Sometimes when we hear the word psychological therapy we start to tremble and it seems to us that our problem is more serious than it really is. Going to therapy consists of performing a science-based treatment whose purpose is to achieve the psychological well-being of people, addressing different psychological conflicts through a psychotherapist-patient relationship.
The therapeutic link between professionals and patients is the common denominator for all currents and the main variable for improvement. If there is no close treatment and the psychologist gains the trust of the patient, it is impossible to achieve progress.
When a person decides to ask for help and go to psychological therapy they are trying to overcome their fears and overcome the problems that alter their mind. The reasons can be very diverse: trauma, phobias, fears, relationship problems, rebellious children, school failure, emotional dependency, and many others in which the psychotherapist will apply the most appropriate strategy to each case.
It is important not to forget that psychotherapy or psychological therapy must be directed and applied by health professionals with training in psychology, and specialization in the clinical area.
What is Psychology Therapy?
Psychological Therapy is aimed at promoting the dissemination of knowledge and scientific evidence that contributes to the progress of the discipline. Empirical works of all areas and specialties of Clinical Psychology (evaluation, treatment, prevention, etc.) will be published. Eventually, theoretical reviews carried out under PRISMA methodology will be accepted, as well as articles dealing with variables related to mental health and clinical psychology (based on this perspective). Manuscripts can be submitted in Spanish or English. Three issues are published a year.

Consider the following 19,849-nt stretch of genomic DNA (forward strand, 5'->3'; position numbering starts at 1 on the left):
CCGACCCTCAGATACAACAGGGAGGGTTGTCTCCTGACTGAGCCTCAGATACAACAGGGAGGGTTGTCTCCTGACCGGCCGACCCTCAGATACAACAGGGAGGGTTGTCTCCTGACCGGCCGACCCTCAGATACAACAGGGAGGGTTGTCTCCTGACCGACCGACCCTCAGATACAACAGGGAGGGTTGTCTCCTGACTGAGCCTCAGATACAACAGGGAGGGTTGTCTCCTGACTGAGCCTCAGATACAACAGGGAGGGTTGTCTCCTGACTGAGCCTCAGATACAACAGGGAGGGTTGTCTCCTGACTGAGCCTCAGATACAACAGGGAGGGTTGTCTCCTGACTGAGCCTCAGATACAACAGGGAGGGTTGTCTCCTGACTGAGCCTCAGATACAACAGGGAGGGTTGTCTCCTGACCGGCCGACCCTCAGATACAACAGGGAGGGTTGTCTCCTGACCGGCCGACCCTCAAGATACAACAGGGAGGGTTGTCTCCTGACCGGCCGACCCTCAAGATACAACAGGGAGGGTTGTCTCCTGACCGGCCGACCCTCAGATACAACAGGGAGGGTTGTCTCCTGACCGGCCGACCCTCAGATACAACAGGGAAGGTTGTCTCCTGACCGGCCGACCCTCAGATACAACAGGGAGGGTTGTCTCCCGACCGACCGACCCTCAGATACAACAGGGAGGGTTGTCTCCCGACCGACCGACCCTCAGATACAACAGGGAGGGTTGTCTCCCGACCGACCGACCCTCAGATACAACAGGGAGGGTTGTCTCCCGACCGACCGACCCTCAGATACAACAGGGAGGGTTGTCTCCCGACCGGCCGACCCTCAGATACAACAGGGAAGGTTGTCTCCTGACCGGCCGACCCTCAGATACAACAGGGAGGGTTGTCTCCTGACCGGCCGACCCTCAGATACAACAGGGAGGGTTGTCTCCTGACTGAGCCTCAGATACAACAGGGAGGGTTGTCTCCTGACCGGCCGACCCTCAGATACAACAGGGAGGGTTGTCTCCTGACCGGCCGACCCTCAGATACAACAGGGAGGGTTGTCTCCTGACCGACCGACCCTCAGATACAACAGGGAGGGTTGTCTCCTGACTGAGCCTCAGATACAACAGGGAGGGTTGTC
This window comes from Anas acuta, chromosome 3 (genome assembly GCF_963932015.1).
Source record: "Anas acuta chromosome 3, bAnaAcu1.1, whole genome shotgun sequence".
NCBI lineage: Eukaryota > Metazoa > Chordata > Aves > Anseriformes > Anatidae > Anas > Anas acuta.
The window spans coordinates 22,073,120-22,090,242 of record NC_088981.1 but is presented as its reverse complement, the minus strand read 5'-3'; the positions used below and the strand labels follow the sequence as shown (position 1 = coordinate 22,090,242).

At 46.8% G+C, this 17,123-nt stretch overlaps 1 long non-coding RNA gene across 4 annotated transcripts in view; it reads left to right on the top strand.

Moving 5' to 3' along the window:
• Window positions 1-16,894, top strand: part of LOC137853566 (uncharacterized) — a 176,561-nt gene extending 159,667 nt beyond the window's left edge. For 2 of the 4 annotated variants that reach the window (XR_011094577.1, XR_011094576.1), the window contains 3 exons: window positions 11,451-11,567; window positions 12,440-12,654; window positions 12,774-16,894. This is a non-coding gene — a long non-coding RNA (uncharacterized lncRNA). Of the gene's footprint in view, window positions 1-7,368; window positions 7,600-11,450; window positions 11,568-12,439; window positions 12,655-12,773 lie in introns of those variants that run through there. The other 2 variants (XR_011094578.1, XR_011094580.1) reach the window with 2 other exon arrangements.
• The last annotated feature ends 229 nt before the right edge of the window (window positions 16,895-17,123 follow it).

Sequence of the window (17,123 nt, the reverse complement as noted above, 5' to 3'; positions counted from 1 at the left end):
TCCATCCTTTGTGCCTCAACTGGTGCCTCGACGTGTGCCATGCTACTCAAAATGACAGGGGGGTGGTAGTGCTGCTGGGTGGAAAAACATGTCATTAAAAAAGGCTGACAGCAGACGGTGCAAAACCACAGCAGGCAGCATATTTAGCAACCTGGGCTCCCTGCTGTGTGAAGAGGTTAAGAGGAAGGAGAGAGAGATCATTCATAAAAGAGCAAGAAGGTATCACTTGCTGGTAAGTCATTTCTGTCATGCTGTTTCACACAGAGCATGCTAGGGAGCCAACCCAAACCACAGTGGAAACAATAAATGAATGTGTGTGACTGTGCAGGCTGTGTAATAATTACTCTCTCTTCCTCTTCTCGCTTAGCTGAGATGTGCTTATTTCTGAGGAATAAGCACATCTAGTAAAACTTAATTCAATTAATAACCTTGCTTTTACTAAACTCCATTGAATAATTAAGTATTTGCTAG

The first point to note is that psychology is a fully validated scientific discipline. It is not simply theories or hypotheses but consists of a science-based on empirical evidence. This makes psychological therapy clearly different from so-called pseudosciences or alternative therapies, which are so fashionable lately.
Thus, within psychology there is a specific field called Clinical Psychology; This is for the diagnosis, treatment, resolution, and prevention of mental, emotional or behavioral health problems. Therefore, the application of the different techniques of clinical psychology on a patient is what we call psychotherapy.
Psychotherapy or psychological therapy, therefore, starts from the knowledge of the internal structure of the personality. By understanding how people’s emotions, behaviors and psychological processes work, you can work on them. This allows the psychologist to solve problems that are plaguing the individual, such as anxiety, depression, phobias, etc.
In addition, psychological therapy is not only intended to solve specific problems that a person may be suffering at any given time, but rather goes further. As much or more important is to ensure that these problems do not recur, preventing them from recurring. Thus, the patient learns to use resources and tools that are not only applied to the original problem; on the contrary, it equips itself with instruments that will be useful to it throughout the rest of its life.
The benefits of going to psychological therapy
Patients go to psychological therapy for different reasons. But it is not an easy decision to attend a therapist’s office.
Unfortunately, there are still prejudices regarding this practice, especially due to false beliefs about what psychotherapy is and who it is aimed at. In addition, many individuals think that going to the psychologist is synonymous with being a weak person, although going to psychological therapy helps to be an emotionally stronger person and provides tools for a better adaptation to the complicated situations that may appear on a daily basis.
In summary, psychological therapy provides these benefits :
- Improves well-being and helps you feel better
- Provides tools for better conflict management